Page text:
Does intelligence equal wealth? Not necessarily. If you define intelligence as the ability to apply knowledge and skills, then intelligence can certainly help someone to accumulate wealth. However, there are many hardworking people who have studied hard and applied themselves only to find that their pay is average, and there is no advancement in sight.
- Intelligence appears to have no direct correlation with wealth.
- Key examples of this include famed NBA player Earvin "Magic" Johnson Jr. (who is wealthy) and Christopher Michael Langan, an American with a very high IQ (who is much less wealthy).
- Granted, there is some correlation, as Google founders Sergey Brin and Larry Page are considered very intelligent and have built a multi-billion company.
- The ability to exploit opportunities might have a higher level of correlation to wealth than intelligence, however.
Educated but Underemployed
Educated people working in disappointing jobs is not a reflection of dire recessionary times. Rather, it's because financial rewards are tied to what a producer has to offer. Every individual competes in the labor marketplace, and intelligence plays a limited role. The marketplace is nothing more than the exchange of people's accumulated wants and desires. Much of what consumers collectively consider of great value in the marketplace has little to do with intelligence.
No one expects Earvin "Magic" Johnson Jr., retired professional basketball player and current president of operations at the Los Angeles Lakers, to offer proof of the Riemann hypothesis, yet his wealth is estimated to be half a billion dollars. In Johnson's case, he developed non-academic, unique skills that he could use to obtain a high salary. By saving that salary and investing, Johnson earned far more money through passive income than by active means.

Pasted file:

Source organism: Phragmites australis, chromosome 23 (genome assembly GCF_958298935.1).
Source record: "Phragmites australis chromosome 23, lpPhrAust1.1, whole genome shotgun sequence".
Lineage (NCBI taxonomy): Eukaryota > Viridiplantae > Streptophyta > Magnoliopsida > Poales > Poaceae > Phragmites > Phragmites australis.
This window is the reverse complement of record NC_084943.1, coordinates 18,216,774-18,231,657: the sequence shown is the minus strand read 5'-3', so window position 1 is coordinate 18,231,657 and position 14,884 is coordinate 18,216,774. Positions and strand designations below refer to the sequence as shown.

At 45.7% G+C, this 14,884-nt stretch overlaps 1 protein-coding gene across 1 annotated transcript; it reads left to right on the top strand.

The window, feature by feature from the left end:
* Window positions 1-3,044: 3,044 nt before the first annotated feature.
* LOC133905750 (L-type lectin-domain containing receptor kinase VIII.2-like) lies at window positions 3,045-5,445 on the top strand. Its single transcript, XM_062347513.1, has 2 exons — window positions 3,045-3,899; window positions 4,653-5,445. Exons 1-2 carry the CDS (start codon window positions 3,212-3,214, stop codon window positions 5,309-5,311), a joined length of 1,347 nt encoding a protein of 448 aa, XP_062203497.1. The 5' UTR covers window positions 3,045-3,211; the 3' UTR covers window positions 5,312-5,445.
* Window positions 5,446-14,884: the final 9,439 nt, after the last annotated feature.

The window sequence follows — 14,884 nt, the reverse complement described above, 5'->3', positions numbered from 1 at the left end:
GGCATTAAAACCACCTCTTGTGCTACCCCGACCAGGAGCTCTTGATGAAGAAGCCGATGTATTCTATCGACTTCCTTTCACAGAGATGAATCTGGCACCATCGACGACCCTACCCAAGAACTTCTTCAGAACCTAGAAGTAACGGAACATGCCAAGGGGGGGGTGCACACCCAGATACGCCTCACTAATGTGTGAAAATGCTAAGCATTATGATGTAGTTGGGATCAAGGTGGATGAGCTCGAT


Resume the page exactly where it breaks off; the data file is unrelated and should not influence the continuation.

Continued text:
Contrast that with Christopher Michael Langan, an American known for his high IQ. Langan's story is a classic example of how little correlation there can be between intelligence and financial reward. Raised in poverty by a single mother, Langan dropped out of two colleges and has worked a series of manual labor jobs ever since. This is despite being billed as "the smartest man in America" and having an IQ measured at between 190 and 210. In between his shifts as a bouncer, Langan single-handedly devised a theory that unifies science and theology. His theory might significantly advance human understanding, but it does not pay Langan's bills as efficiently as his current job as a horse rancher.
Applying Knowledge or Practicality
Applicable intelligence, however, is still a force in the labor marketplace. Google creators Sergey Brin and Larry Page are adept programmers with strong credentials in mathematics and computer science. Upon graduating from Stanford, either could have assumed entry-level jobs at Microsoft or IBM. However, Brin and Page also had a mission. Their goal was to organize the world's information and make it available to everyone. Without intelligence, Google, or its parent company Alphabet, would have remained just a niche business instead of growing into its massive market cap.
Leveraging a gap in the market does not necessarily require acute intelligence; perhaps just practical insight. Harvey House founder, Fred Harvey, never attempted to formulate a scientific theory, but he did notice that people disembarking at train stations often wanted something to eat and a place to spend the night. Armed with that knowledge, he became one of the hospitality industry's most successful entrepreneurs.
The Bottom Line
Exploiting opportunities is a skill often far removed from what is learned in a classroom. Take two college mathematics majors. The "A" student brags about his time at grad school, his rapidly acquired lecturing job and his fully tenured professorship with a $100,000 salary. The "C" student casually mentions that she became a billionaire. "I found a product that I buy for $2 and sell for $5," she said. "It's amazing how much money you can make with that kind of markup."